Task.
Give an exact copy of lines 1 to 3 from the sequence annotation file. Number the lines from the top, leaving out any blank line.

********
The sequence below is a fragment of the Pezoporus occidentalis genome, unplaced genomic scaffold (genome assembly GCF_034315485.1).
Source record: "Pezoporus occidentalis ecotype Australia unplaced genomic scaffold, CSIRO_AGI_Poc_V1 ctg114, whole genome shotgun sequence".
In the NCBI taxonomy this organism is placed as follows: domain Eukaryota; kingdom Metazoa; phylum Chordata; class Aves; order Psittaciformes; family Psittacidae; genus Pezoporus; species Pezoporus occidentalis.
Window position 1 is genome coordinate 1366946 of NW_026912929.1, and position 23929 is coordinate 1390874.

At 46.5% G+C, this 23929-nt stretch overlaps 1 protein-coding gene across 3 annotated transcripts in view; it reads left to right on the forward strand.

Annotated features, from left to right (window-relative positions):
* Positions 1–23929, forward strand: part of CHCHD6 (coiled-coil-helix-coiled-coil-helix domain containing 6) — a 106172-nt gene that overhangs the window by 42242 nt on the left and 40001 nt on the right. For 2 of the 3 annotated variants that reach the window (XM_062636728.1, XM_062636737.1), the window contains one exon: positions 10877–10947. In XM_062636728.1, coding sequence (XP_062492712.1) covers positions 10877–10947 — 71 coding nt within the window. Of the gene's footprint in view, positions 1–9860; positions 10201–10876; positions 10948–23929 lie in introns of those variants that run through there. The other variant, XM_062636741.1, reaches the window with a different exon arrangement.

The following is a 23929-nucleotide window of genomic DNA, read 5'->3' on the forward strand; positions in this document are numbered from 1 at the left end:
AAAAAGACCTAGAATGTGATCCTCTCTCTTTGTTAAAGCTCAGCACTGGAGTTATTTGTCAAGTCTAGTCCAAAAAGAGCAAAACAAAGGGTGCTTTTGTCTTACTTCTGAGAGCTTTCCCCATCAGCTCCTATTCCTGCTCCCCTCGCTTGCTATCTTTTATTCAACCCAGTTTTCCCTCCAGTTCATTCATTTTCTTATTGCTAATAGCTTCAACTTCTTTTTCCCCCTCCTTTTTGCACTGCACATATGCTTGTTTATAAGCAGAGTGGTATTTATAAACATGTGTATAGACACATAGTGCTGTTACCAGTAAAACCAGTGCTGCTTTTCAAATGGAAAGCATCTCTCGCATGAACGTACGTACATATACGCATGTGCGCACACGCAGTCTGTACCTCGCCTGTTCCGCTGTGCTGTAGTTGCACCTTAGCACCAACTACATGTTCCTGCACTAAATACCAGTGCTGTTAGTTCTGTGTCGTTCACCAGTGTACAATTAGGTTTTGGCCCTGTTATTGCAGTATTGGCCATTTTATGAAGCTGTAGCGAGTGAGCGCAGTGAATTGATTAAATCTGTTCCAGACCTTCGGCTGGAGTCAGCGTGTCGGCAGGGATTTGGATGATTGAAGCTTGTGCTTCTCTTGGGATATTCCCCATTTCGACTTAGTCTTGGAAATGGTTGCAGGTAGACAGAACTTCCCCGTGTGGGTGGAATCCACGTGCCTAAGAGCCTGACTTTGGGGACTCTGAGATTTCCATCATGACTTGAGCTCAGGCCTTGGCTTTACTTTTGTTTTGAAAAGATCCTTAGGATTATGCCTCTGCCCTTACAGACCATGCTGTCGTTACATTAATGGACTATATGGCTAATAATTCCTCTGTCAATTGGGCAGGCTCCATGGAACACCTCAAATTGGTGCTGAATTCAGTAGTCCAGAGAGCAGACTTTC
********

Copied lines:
The sequence below is a fragment of the Pezoporus occidentalis genome, unplaced genomic scaffold (genome assembly GCF_034315485.1).
Source record: "Pezoporus occidentalis ecotype Australia unplaced genomic scaffold, CSIRO_AGI_Poc_V1 ctg114, whole genome shotgun sequence".
In the NCBI taxonomy this organism is placed as follows: domain Eukaryota; kingdom Metazoa; phylum Chordata; class Aves; order Psittaciformes; family Psittacidae; genus Pezoporus; species Pezoporus occidentalis.